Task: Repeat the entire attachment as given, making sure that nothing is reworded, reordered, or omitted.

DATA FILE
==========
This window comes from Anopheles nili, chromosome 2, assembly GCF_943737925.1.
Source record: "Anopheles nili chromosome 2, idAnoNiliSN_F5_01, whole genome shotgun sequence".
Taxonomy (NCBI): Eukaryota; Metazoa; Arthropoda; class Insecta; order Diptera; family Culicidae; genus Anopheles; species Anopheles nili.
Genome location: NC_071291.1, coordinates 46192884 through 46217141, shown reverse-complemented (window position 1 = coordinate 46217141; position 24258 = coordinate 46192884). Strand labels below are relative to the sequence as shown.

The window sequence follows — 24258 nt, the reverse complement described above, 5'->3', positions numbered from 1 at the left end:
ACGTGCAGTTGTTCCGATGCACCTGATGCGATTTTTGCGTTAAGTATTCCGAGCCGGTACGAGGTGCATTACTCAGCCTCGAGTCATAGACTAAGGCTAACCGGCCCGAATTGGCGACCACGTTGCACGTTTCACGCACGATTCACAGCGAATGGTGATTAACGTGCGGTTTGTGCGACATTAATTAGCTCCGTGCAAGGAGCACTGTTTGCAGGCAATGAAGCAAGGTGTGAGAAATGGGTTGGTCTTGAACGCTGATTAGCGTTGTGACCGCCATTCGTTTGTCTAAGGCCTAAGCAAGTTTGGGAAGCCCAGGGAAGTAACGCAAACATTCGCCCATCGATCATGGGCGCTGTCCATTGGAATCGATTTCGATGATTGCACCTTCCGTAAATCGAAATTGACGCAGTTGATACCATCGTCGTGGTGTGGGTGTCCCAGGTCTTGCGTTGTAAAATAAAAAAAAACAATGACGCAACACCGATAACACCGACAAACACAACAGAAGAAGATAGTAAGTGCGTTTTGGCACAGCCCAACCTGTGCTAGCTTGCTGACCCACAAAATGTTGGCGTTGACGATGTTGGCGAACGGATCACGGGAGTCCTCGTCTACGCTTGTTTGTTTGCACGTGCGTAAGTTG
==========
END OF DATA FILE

This window comes from Anopheles nili, chromosome 2, assembly GCF_943737925.1.
Source record: "Anopheles nili chromosome 2, idAnoNiliSN_F5_01, whole genome shotgun sequence".
Taxonomy (NCBI): Eukaryota; Metazoa; Arthropoda; class Insecta; order Diptera; family Culicidae; genus Anopheles; species Anopheles nili.
Genome location: NC_071291.1, coordinates 46192884 through 46217141, shown reverse-complemented (window position 1 = coordinate 46217141; position 24258 = coordinate 46192884). Strand labels below are relative to the sequence as shown.

The window sequence follows — 24258 nt, the reverse complement described above, 5'->3', positions numbered from 1 at the left end:
ACGTGCAGTTGTTCCGATGCACCTGATGCGATTTTTGCGTTAAGTATTCCGAGCCGGTACGAGGTGCATTACTCAGCCTCGAGTCATAGACTAAGGCTAACCGGCCCGAATTGGCGACCACGTTGCACGTTTCACGCACGATTCACAGCGAATGGTGATTAACGTGCGGTTTGTGCGACATTAATTAGCTCCGTGCAAGGAGCACTGTTTGCAGGCAATGAAGCAAGGTGTGAGAAATGGGTTGGTCTTGAACGCTGATTAGCGTTGTGACCGCCATTCGTTTGTCTAAGGCCTAAGCAAGTTTGGGAAGCCCAGGGAAGTAACGCAAACATTCGCCCATCGATCATGGGCGCTGTCCATTGGAATCGATTTCGATGATTGCACCTTCCGTAAATCGAAATTGACGCAGTTGATACCATCGTCGTGGTGTGGGTGTCCCAGGTCTTGCGTTGTAAAATAAAAAAAAACAATGACGCAACACCGATAACACCGACAAACACAACAGAAGAAGATAGTAAGTGCGTTTTGGCACAGCCCAACCTGTGCTAGCTTGCTGACCCACAAAATGTTGGCGTTGACGATGTTGGCGAACGGATCACGGGAGTCCTCGTCTACGCTTGTTTGTTTGCACGTGCGTAAGTTG